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United States Department of Agriculture

Agricultural Research Service

Title: Association of Environmental Conditions with Gummy Stem Blight and Black Rot Epidemics of Muskmelon in Oklahoma and Texas

Authors
item Bruton, Benny
item Zhang, Jiuxu
item Miller, M. - TEXAS A&M UNIV.
item Isakeit, T. - TEXAS A&M UNIV.

Submitted to: Oklahoma Horticulture Industry Proceedings
Publication Type: Proceedings
Publication Acceptance Date: January 9, 1998
Publication Date: N/A

Interpretive Summary: Fruit rot of cantaloupe causes economic losses in many production areas. Black rot of cantaloupe, caused by the gummy stem blight fungus, is rarely a problem in cantaloupe. Consequently, the conditions necessary for infection and the resulting symptoms associated with the disease have not been adequately described. We have identified some of the environmental conditions necessary for infection of cantaloupe fruit and provided a description of symptoms. Cantaloupe fruit are very susceptible to infection between about 12 to 25 days after fruit-set. This corresponds to splitting of the epidermis and beginning stage of net development. During the summer of 1996, rain occurred on seven consecutive days at Lane, Oklahoma when the fruit were approximately twenty-five days old. In addition, the temperatures were relatively cool in the range of 25 deg C which are conducive to infection by the black rot fungus. Cantaloupe frui mature at about forty days after fruit-set. A high percentage of the fruit exhibited black rot at harvest. A similar situation occurred in the Rio Grande Valley of Texas in the spring of 1997. Cantaloupe were severely affected by infection by the black rot fungus causing millions of dollars in losses. This is the first reported case of catastrophic losses due to the black rot fungus on cantaloupe.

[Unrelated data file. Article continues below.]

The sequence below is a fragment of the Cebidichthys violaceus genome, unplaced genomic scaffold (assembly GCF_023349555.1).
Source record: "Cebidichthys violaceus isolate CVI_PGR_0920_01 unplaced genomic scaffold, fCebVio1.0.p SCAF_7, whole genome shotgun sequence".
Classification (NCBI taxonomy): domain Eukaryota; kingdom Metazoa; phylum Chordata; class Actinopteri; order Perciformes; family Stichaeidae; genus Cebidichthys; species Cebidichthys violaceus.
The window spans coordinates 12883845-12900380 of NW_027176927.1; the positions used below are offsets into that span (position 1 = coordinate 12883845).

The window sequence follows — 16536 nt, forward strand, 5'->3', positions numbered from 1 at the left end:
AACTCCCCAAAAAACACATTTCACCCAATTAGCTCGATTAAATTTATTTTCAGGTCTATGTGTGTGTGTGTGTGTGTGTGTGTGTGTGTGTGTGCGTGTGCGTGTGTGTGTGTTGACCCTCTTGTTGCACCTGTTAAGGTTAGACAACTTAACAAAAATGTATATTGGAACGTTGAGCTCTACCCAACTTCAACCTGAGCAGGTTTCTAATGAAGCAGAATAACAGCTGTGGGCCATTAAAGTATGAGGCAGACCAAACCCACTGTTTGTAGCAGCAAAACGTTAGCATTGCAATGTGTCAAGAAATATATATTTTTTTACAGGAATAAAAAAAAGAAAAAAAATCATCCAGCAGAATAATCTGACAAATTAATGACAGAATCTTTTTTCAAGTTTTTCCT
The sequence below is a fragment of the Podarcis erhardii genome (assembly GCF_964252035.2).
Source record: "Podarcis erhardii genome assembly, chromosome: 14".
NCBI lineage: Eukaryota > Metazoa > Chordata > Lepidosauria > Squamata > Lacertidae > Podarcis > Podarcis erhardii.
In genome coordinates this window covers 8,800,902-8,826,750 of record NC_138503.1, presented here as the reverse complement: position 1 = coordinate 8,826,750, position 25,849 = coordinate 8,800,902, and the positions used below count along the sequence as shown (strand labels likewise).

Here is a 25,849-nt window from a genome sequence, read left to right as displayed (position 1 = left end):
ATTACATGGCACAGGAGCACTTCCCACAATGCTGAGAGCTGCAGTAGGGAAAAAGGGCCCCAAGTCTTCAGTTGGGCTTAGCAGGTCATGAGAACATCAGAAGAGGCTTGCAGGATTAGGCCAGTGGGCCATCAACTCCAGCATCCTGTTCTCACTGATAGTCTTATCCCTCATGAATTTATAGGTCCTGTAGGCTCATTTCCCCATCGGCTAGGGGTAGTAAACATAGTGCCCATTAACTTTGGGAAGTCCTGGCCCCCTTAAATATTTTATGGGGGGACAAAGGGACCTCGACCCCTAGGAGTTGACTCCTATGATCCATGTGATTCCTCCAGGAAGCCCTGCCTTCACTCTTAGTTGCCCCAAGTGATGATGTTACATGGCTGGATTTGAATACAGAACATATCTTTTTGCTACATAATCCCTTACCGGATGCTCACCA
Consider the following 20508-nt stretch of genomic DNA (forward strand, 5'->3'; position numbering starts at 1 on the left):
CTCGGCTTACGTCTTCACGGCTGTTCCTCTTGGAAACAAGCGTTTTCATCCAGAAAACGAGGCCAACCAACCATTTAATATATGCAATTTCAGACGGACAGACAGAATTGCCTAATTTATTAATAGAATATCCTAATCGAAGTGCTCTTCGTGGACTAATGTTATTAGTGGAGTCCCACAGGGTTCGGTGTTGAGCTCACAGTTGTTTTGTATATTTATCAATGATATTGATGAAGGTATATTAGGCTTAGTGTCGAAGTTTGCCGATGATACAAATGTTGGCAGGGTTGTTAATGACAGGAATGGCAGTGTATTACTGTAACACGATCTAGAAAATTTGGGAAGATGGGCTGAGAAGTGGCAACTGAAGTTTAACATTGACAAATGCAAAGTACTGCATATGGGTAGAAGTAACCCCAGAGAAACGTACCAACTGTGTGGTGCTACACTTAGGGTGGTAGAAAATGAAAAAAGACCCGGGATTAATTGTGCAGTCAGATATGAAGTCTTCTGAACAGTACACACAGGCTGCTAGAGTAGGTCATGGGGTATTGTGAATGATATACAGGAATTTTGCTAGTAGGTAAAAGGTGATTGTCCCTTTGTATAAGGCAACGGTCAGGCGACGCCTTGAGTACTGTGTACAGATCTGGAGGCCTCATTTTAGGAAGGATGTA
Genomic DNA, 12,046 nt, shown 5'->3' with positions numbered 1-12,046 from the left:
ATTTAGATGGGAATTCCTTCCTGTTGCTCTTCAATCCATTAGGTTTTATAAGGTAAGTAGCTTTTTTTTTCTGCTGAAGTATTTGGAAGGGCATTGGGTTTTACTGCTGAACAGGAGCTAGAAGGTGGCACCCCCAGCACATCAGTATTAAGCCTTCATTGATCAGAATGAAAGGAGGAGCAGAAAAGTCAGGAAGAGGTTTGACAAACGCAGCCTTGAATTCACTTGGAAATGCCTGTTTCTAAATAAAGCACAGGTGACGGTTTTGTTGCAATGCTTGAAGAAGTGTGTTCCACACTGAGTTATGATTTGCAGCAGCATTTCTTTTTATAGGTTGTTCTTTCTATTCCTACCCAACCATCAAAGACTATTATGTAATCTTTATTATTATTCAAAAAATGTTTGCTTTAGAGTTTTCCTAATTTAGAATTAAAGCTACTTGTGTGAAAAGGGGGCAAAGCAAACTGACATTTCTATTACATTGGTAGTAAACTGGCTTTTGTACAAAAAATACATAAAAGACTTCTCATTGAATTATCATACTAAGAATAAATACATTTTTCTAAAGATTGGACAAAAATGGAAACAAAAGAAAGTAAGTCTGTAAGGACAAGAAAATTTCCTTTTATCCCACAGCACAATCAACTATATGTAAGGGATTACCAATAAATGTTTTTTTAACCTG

Technical Abstract: Environmental conditions interacting with a specific fruit development stage can result in severe infection of cantaloupe fruit by a number of fungi. Cantaloupe fruit are very susceptible to infection between about 12 to 25 days after fruit-set. This corresponds to splitting of the epidermis and beginning at the stage of net development. During the summer of 1996, rain occurred on seven consecutive days at Lane, Oklahoma when the fruit were approximately twenty-five days old. In addition, the temperatures were relatively cool in the range of 25 deg C which are conducive to infection by the black rot fungus. Cantaloupe fruit mature at about forty days after fruit-set. A high percentage of the fruit exhibited black rot at harvest. A similar situation occurred in the Rio Grande Valley of Texas in the spring of 1997. Cantaloupe were severely affected by infection by the black rot fungus causing millions of dollars in losses. This is the first reported case of catastrophic losses due to the black rot fungus on cantaloupe.

Last Modified: 9/10/2014
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